A biochemist was crowned Miss Virginia after presenting a science experiment as her talent.
Camille Schrier, 24, a Virginia Tech graduate with a double major in biochemistry and systems biology, took a brave risk when she decided to show off her laboratory skills in the the talent portion of the contest.
Schrier, who has invested four years in pageants, put pageantry aside as she attended college to pursue her degrees. When the Miss America Organization worked to rebrand itself in 2015 -- a move that did away with the swimsuit competition and focused on candidates' social impact initiatives rather than their looks -- Schrier decided it was time to enter the pageant scene again.
Her bravery paid off Saturday, when was crowned Miss Virginia 2019 at Liberty University.
The biochemist's talent involved demonstrating the catalytic decomposition of hydrogen peroxide. Wearing a white lab coat, safety goggles, protective gloves and high heels, Schrier mixed chemicals together in three beakers and the result was an eruption of green, red and orange substances that resembled foam. The fun and visually appealing experiment won the preliminary talent award that came along with a $1,000 scholarship.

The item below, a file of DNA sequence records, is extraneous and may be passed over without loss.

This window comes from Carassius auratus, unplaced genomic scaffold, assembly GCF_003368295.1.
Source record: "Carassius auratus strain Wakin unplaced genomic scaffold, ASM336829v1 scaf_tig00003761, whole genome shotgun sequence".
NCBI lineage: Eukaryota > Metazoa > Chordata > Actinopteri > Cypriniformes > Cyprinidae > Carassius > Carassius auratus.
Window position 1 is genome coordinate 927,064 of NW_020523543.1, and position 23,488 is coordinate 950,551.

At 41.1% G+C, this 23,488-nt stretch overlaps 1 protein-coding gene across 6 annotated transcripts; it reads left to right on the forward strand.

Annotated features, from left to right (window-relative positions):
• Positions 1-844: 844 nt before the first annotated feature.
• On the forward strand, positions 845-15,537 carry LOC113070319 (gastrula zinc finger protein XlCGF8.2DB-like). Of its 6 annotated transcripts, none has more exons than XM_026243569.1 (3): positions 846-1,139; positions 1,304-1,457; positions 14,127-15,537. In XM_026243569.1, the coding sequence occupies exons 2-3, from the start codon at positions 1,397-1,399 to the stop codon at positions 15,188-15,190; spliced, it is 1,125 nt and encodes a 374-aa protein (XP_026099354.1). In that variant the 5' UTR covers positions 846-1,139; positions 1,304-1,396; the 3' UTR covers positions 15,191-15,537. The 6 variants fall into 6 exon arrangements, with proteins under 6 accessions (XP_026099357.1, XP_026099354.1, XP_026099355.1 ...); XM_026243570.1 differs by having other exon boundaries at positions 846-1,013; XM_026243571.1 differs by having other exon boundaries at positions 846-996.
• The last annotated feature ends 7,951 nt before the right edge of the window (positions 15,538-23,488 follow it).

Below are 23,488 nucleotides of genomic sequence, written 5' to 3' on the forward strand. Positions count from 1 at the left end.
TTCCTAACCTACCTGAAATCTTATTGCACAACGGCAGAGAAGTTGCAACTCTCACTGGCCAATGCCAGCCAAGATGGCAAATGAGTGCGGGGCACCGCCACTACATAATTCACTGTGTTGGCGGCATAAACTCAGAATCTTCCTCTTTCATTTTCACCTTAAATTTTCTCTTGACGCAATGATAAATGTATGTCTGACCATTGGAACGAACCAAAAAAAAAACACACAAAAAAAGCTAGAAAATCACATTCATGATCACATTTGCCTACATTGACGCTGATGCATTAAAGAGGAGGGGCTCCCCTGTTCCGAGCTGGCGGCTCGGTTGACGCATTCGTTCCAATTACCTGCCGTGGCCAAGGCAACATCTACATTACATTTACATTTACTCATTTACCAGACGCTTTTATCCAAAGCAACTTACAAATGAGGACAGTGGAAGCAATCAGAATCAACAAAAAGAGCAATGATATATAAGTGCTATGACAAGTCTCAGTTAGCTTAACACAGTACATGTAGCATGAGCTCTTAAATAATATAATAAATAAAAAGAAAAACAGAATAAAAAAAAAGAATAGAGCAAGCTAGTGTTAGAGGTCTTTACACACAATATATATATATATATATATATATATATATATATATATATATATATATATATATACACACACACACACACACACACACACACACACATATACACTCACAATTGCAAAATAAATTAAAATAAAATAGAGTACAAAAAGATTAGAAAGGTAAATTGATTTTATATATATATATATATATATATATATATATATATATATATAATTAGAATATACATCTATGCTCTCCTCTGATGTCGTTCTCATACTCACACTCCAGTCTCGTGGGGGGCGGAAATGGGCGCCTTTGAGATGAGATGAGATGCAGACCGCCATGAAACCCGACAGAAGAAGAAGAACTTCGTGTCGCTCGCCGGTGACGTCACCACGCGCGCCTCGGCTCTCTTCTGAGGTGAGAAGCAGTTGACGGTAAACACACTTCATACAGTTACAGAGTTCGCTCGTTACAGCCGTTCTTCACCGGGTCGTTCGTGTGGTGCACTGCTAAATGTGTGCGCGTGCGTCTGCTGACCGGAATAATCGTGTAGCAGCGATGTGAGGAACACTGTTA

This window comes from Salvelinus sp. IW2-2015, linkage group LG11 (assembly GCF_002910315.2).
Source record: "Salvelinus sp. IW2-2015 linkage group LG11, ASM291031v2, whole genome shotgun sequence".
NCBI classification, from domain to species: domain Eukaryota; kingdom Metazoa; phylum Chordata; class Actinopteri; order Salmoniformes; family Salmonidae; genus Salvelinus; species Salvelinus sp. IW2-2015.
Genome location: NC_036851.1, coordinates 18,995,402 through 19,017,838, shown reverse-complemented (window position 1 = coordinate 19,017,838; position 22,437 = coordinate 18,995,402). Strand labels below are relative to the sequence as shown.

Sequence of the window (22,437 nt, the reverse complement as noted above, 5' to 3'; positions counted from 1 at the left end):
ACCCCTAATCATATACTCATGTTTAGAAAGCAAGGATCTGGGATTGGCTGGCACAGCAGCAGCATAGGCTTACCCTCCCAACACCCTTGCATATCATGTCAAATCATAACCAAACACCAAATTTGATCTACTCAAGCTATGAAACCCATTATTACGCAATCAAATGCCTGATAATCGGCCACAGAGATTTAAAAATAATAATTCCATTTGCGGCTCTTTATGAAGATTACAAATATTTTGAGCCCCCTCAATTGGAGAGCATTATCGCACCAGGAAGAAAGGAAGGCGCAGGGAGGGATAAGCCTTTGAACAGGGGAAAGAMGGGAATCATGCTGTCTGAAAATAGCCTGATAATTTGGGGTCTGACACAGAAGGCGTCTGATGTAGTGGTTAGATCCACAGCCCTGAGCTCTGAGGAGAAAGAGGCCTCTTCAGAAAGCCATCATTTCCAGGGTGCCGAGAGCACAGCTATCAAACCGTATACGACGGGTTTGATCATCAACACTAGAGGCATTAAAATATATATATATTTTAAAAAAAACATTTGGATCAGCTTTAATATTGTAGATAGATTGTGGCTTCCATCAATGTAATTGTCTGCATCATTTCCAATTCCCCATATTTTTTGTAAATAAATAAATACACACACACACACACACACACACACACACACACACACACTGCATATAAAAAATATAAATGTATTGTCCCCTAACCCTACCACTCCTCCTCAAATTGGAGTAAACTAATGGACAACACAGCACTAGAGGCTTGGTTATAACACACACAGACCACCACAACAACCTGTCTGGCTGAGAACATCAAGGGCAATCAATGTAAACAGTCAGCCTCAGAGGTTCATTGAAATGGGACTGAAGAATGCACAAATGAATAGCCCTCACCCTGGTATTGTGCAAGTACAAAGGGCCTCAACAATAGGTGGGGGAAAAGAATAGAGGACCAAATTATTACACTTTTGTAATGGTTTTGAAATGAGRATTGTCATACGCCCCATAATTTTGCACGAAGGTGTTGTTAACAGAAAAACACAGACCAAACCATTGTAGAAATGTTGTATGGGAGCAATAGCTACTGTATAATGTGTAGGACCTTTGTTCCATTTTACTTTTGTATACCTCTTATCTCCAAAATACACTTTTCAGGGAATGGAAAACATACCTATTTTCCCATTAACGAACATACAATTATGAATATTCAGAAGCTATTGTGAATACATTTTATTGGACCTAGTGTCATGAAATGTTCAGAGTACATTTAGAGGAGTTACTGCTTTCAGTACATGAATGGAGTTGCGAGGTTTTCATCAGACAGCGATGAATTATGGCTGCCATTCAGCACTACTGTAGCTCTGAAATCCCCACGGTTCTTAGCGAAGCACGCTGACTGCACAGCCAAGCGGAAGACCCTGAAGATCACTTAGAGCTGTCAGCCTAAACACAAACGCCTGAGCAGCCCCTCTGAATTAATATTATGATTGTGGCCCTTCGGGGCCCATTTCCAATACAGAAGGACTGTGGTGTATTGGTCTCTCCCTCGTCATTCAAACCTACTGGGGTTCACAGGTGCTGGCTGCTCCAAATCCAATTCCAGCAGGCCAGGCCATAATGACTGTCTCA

Schrier was well aware that her unconventional talent was a risky move, but she said she wanted to help break down stereotypes about the pageant community.
"We are typically an organization that sees people that are fabulous dancers and really talented singers use that as their talent, and so for me to come out there and take a risk and do a science demonstration was very different," she told the Richmond Times-Dispatch.
"As someone who is breaking the boundaries and breaking stereotypes for what talent looks like at Miss America, I wanted to be a little out of the box, and it really worked out."Schrier was shocked when she heard her name being called as the winner of the pageant. She fell to the floor in her evening gown and was overwhelmed in a good way, the Richmond Times-Dispatch reported. As Miss Virginia, she will have the opportunity to compete in the Miss America pageant later this year. Schrier said she hoped her win would let women with nontraditional talents know that they had a place in Miss America, adding that she was truly a woman of science.
She said she wanted to "be able to break those barriers and to really inspire young women and men to follow this path if that's something that they're passionate about."